“If you have to drive a long way to work or you live in a rural area and there is no access to public transit; If you’re someone who is a low income person can’t necessarily afford to go out and buy a Tesla tomorrow,” said Kiley, “there really is no viable alternative in a lot of these situations.”

One benefit of cutting the gas tax temporarily is that it’s simple and fast, said Kiley. He critiqued the complexity of Newsom’s proposal, saying it “seems like it involves a lot of bureaucracy and seems like it preserves the role of the government in directing where funds go and who gets them.”

One drawback of cutting the state gas tax is that it’s not clear exactly how much it would drive down prices. The gas tax is paid by suppliers, so they would need to pass the savings along in order for the price to come down. With the global oil market constrained by sanctions, it’s not clear how much of the tax cut consumers would see at the pump.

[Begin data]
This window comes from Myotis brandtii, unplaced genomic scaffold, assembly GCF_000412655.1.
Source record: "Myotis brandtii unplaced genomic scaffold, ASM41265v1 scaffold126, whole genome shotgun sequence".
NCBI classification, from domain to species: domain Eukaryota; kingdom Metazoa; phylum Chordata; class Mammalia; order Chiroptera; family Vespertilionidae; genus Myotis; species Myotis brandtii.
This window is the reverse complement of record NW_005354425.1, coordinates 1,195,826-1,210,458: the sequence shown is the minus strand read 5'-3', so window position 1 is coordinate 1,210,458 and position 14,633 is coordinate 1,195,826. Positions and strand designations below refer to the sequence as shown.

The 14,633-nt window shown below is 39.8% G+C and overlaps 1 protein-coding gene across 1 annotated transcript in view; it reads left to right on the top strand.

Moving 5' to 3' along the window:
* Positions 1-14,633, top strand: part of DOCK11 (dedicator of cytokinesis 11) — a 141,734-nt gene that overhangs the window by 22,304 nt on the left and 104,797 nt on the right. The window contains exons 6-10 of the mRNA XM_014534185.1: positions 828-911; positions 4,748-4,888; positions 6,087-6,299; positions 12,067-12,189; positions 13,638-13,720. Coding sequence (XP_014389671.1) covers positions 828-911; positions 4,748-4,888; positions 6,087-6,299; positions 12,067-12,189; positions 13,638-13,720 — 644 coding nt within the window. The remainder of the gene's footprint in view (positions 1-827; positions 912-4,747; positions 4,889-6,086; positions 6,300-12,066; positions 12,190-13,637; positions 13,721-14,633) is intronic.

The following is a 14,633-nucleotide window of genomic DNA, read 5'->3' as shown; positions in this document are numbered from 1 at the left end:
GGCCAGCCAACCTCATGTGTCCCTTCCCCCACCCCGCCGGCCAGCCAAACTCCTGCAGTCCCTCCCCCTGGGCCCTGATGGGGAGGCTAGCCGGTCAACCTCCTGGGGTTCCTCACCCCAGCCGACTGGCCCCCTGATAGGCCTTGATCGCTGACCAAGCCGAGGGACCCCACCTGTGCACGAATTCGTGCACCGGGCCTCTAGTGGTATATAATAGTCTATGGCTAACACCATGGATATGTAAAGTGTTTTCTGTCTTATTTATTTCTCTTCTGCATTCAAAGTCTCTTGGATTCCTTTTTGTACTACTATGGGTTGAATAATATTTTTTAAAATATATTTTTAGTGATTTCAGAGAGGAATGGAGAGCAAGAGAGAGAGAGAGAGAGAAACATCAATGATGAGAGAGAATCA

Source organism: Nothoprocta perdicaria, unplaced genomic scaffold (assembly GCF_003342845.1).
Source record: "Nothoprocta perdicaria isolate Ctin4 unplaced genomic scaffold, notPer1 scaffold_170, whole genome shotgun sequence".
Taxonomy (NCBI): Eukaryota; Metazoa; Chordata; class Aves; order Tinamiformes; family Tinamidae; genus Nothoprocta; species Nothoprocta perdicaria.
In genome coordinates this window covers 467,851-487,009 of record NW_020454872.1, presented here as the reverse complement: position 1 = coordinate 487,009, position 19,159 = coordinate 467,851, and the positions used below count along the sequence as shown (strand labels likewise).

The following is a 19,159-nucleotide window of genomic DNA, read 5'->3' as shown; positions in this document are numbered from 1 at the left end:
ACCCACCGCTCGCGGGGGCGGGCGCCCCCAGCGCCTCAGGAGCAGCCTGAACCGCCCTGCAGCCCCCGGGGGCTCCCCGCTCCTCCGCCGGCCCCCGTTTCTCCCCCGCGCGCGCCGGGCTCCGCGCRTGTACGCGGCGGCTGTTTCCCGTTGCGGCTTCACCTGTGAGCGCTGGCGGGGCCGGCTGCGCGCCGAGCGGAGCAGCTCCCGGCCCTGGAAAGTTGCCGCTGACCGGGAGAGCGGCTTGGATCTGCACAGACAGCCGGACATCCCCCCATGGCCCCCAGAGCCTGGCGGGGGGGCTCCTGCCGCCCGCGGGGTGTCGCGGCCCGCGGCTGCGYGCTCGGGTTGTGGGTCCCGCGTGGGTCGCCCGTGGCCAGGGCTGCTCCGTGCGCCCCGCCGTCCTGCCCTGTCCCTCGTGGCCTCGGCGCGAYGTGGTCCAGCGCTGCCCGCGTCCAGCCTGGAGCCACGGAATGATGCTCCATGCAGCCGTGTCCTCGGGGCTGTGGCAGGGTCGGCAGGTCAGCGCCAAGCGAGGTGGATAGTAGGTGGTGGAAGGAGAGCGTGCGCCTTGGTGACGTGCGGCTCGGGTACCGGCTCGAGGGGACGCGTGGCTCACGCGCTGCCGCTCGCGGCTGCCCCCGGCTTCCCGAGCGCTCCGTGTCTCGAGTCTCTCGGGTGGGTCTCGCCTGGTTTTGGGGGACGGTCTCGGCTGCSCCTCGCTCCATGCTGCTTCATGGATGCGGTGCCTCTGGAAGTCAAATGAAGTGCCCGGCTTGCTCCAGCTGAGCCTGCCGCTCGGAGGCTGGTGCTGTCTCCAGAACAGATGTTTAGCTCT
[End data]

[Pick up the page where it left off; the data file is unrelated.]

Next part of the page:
The current spike in gas prices has been driven by Russia’s invasion of Ukraine and the sanctions that followed. That situation doesn’t necessarily warrant a broad-based solution from California lawmakers, said Neumark. Giving checks to everyone might score political points, he said, but middle- and higher-income Californians can handle higher gas costs.

“Bad stuff is happening out in the world and someone’s got to help pay for it,” said Neumark. “Other people are paying with their lives, right? We’re paying a dollar more for gas.”

Grace covers California’s economy for CalMatters. Previously, she was an editor at the Washington Monthly. She is a graduate of Pomona College.
CalMatters is a nonpartisan, nonprofit journalism venture committed to explaining how California’s state Capitol works and why it matters.